French Interior Minister under fire after trotting curbs on press during protests

Under the protection of press freedom groups over a bill aimed at restricting the recording of police officers on duty, France’s interior minister has gained further momentum by telling reporters who want to cover demonstrations to warn authorities in advance.

Gerald Darmanin told a news conference on Wednesday that such earlier statements could “avoid confusion” if police were forced to take action against troubled protesters.

But journalists’ unions say it could give the police the green light to prevent them from doing their job and possibly document abuses by security forces.

Darmanin’s comments came as a France Television journalist was arrested on Tuesday while covering a protest against a new security law outside parliament in Paris that would restrict the publication of photos or videos taken of police faces while in action.

The journalist was kept overnight and only released around noon on Thursday, and other journalists also said they had been prevented from filming arrests when police broke up the demonstration.

The new law would criminalize the publication of images of police officers with the intention of harming their “physical or mental integrity. In many cases, an officer’s face must be erased.

French police have been in focus in recent years for alleged brutality shown to protesters as well as criminal suspects, especially those from black or Arab minorities.

A series of incidents captured on video and spread on social media have led to talks and many demonstrations for police reform.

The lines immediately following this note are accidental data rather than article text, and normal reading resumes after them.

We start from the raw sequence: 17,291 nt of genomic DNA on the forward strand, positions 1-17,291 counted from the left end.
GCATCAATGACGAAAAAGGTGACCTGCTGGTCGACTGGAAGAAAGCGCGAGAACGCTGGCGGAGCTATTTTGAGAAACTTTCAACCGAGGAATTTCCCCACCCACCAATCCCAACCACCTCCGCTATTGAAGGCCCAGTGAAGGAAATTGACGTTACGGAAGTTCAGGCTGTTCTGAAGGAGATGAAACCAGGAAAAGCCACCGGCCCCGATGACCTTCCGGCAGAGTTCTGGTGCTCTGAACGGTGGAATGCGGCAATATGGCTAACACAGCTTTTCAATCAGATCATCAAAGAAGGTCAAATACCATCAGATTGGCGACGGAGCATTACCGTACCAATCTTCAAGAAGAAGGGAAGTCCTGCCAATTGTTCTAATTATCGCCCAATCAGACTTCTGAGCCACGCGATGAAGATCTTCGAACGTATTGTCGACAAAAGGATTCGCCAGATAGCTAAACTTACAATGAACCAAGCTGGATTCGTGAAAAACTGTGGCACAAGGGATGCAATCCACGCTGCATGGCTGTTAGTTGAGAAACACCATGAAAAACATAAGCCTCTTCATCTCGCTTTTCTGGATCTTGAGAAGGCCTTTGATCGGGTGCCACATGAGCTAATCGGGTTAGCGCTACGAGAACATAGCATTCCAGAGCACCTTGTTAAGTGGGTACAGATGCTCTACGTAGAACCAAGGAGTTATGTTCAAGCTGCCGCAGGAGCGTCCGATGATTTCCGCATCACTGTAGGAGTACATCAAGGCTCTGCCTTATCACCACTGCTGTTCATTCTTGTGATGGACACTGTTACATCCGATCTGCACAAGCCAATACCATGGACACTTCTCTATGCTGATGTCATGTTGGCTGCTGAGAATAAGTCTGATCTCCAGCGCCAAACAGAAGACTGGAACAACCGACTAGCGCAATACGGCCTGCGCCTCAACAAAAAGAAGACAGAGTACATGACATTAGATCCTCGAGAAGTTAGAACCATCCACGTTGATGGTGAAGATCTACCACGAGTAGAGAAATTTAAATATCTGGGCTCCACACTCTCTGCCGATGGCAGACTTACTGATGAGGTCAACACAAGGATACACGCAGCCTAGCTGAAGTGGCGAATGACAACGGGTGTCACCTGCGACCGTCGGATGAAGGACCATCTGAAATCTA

But police say they risk a major personal threat in the line of duty, and dozens have been injured in clashes with violent protesters in recent years.

An attack on a police station outside Paris last month by dozens of people armed with fireworks and steel bars forced the government to take concrete action.

Darmanin, a strong defender of the controversial new “comprehensive security” bill, said on Wednesday that journalists should declare to the authorities “to make themselves known, to be protected by the police … to do their job as journalists during protests.”

He later clarified in a tweet that this was not an obligation, but the press union still expressed fear that his statement would send the wrong message to the police who were looking for an excuse to interfere in their reporting work.

Free press advocates are planning demonstrations in Paris and elsewhere in France on Saturday.

The UN Human Rights Council has warned the Security Bill, if approved, “could deter, even punish those who can provide parts of potential human rights violations by law enforcement, and provide a kind of immunity.”

France’s human rights watchdog has also warned of “significant risks” from the new law, saying: “Publishing images of police interventions is legitimate and necessary for a democracy to work.”